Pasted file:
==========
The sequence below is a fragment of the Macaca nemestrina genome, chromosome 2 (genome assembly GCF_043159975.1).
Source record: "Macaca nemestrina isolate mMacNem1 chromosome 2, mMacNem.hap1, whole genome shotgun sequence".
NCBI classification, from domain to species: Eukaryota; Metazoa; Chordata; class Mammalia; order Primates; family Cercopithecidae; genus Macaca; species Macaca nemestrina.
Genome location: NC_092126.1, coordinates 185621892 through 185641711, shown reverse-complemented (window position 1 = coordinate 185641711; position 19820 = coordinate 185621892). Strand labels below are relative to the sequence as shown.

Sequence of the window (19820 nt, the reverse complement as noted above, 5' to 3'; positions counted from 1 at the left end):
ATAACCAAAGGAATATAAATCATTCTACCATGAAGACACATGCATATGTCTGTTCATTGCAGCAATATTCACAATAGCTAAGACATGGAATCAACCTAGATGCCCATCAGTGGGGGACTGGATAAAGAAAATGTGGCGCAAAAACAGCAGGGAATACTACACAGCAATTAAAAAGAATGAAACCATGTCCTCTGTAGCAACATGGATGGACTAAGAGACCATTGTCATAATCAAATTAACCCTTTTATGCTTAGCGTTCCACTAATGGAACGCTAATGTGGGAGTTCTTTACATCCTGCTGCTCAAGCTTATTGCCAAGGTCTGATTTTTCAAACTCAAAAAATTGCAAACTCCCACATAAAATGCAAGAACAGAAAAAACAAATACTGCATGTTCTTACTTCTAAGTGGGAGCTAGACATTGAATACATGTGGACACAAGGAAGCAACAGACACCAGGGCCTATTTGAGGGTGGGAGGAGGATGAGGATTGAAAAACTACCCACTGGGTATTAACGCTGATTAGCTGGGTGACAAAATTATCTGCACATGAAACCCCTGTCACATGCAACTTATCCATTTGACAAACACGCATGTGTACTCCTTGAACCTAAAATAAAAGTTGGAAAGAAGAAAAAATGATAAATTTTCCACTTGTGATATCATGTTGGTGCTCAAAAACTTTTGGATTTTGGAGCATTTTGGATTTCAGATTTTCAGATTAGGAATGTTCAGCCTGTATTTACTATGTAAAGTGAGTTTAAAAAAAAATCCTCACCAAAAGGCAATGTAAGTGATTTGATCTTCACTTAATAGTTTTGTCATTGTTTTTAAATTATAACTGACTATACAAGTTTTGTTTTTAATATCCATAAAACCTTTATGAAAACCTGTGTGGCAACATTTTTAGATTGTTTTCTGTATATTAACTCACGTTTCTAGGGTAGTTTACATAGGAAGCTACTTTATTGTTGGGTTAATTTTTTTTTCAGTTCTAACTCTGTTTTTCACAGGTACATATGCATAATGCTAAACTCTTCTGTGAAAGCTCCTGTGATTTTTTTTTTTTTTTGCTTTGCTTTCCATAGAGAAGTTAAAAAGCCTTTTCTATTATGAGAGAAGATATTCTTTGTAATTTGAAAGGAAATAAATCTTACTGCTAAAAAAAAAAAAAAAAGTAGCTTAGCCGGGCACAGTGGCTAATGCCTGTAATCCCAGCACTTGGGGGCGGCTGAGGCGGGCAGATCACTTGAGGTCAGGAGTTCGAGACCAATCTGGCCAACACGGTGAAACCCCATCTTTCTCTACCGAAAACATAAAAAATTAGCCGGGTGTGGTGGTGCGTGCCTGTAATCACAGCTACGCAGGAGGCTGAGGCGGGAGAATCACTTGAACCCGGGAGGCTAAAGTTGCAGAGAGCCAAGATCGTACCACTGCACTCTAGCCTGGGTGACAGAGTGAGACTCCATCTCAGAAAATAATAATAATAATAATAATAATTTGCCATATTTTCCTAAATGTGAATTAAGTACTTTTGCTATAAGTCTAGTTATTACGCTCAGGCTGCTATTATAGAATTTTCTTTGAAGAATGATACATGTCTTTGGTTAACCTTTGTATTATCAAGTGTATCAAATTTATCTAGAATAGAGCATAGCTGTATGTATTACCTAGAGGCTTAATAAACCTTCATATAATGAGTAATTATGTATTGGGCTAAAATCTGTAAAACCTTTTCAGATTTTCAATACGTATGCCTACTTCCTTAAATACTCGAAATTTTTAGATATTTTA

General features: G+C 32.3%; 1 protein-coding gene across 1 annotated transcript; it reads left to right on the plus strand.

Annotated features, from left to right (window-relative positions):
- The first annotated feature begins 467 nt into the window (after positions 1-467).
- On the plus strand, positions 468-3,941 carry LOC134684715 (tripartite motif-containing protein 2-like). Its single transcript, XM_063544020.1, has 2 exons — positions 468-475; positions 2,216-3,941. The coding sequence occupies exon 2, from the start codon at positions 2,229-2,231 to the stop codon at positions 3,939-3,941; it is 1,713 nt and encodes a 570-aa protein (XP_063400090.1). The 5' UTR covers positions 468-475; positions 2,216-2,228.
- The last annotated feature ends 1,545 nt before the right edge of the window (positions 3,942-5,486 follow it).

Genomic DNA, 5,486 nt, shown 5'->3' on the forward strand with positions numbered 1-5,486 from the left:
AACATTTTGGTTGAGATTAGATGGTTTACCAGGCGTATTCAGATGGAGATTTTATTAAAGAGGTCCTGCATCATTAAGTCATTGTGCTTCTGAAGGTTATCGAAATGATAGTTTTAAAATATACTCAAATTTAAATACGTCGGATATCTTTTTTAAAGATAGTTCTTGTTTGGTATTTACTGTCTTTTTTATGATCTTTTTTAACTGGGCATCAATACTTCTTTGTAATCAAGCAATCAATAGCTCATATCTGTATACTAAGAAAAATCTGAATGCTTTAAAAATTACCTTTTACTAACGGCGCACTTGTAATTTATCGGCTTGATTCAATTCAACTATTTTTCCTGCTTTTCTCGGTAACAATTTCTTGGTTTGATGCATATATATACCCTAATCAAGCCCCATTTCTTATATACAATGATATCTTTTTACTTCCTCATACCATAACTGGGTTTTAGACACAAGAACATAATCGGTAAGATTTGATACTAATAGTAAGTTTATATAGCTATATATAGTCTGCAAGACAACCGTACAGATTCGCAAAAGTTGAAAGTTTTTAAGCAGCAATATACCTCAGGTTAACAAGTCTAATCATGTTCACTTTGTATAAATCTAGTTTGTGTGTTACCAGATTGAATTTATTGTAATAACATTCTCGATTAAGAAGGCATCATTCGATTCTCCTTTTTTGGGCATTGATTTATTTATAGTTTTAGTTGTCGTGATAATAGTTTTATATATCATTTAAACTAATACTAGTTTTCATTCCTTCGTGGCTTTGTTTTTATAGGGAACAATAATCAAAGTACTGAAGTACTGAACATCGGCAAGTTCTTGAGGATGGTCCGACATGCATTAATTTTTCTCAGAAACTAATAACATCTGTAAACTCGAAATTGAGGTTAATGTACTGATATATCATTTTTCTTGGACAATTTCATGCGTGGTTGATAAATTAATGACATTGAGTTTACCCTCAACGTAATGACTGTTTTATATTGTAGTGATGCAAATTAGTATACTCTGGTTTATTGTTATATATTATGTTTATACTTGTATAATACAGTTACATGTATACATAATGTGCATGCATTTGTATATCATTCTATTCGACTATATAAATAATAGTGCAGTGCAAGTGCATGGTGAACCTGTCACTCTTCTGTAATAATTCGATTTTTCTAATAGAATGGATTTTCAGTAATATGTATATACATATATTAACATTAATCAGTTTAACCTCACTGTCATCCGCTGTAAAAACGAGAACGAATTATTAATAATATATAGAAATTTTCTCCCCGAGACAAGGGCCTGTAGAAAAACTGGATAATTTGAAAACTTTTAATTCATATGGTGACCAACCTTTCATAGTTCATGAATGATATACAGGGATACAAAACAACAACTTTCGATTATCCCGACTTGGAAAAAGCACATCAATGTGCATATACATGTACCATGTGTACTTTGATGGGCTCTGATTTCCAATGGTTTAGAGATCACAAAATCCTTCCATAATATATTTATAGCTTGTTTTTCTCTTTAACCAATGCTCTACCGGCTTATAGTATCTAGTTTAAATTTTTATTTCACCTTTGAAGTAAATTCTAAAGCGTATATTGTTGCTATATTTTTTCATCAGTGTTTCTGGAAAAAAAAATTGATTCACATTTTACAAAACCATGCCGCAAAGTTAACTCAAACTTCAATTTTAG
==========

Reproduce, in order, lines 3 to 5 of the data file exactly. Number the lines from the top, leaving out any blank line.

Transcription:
NCBI classification, from domain to species: Eukaryota; Metazoa; Chordata; class Mammalia; order Primates; family Cercopithecidae; genus Macaca; species Macaca nemestrina.
Genome location: NC_092126.1, coordinates 185621892 through 185641711, shown reverse-complemented (window position 1 = coordinate 185641711; position 19820 = coordinate 185621892). Strand labels below are relative to the sequence as shown.

Sequence of the window (19820 nt, the reverse complement as noted above, 5' to 3'; positions counted from 1 at the left end):